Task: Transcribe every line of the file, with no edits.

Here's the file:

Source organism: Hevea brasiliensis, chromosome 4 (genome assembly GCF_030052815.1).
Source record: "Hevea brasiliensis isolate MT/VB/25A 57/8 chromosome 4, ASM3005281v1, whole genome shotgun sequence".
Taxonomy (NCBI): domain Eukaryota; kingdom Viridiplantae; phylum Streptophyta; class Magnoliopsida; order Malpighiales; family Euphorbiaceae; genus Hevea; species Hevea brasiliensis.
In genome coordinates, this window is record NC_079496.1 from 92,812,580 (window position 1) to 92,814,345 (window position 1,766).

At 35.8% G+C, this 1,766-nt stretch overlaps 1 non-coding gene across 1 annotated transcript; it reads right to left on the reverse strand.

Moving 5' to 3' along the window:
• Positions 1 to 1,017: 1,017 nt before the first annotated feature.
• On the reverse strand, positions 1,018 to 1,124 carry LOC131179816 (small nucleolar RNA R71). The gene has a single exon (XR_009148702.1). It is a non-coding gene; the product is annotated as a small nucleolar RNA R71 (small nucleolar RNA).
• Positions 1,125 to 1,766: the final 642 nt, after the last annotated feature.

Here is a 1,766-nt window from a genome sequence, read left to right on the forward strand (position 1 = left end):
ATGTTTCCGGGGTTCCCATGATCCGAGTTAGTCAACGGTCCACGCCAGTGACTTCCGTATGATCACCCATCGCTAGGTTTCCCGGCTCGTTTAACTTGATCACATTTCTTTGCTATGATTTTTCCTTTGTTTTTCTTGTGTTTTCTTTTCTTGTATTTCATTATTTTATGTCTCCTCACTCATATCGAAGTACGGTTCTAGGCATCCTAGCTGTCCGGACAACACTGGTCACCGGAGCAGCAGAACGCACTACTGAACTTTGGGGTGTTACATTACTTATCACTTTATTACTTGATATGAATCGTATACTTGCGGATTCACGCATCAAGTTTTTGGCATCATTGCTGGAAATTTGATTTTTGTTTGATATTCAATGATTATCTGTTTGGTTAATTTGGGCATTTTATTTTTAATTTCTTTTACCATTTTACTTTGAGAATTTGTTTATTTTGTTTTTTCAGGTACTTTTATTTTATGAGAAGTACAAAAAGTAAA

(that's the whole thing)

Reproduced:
Source organism: Hevea brasiliensis, chromosome 4 (genome assembly GCF_030052815.1).
Source record: "Hevea brasiliensis isolate MT/VB/25A 57/8 chromosome 4, ASM3005281v1, whole genome shotgun sequence".
Taxonomy (NCBI): domain Eukaryota; kingdom Viridiplantae; phylum Streptophyta; class Magnoliopsida; order Malpighiales; family Euphorbiaceae; genus Hevea; species Hevea brasiliensis.
In genome coordinates, this window is record NC_079496.1 from 92,812,580 (window position 1) to 92,814,345 (window position 1,766).

At 35.8% G+C, this 1,766-nt stretch overlaps 1 non-coding gene across 1 annotated transcript; it reads right to left on the reverse strand.

Moving 5' to 3' along the window:
• Positions 1 to 1,017: 1,017 nt before the first annotated feature.
• On the reverse strand, positions 1,018 to 1,124 carry LOC131179816 (small nucleolar RNA R71). The gene has a single exon (XR_009148702.1). It is a non-coding gene; the product is annotated as a small nucleolar RNA R71 (small nucleolar RNA).
• Positions 1,125 to 1,766: the final 642 nt, after the last annotated feature.

Here is a 1,766-nt window from a genome sequence, read left to right on the forward strand (position 1 = left end):
ATGTTTCCGGGGTTCCCATGATCCGAGTTAGTCAACGGTCCACGCCAGTGACTTCCGTATGATCACCCATCGCTAGGTTTCCCGGCTCGTTTAACTTGATCACATTTCTTTGCTATGATTTTTCCTTTGTTTTTCTTGTGTTTTCTTTTCTTGTATTTCATTATTTTATGTCTCCTCACTCATATCGAAGTACGGTTCTAGGCATCCTAGCTGTCCGGACAACACTGGTCACCGGAGCAGCAGAACGCACTACTGAACTTTGGGGTGTTACATTACTTATCACTTTATTACTTGATATGAATCGTATACTTGCGGATTCACGCATCAAGTTTTTGGCATCATTGCTGGAAATTTGATTTTTGTTTGATATTCAATGATTATCTGTTTGGTTAATTTGGGCATTTTATTTTTAATTTCTTTTACCATTTTACTTTGAGAATTTGTTTATTTTGTTTTTTCAGGTACTTTTATTTTATGAGAAGTACAAAAAGTAAA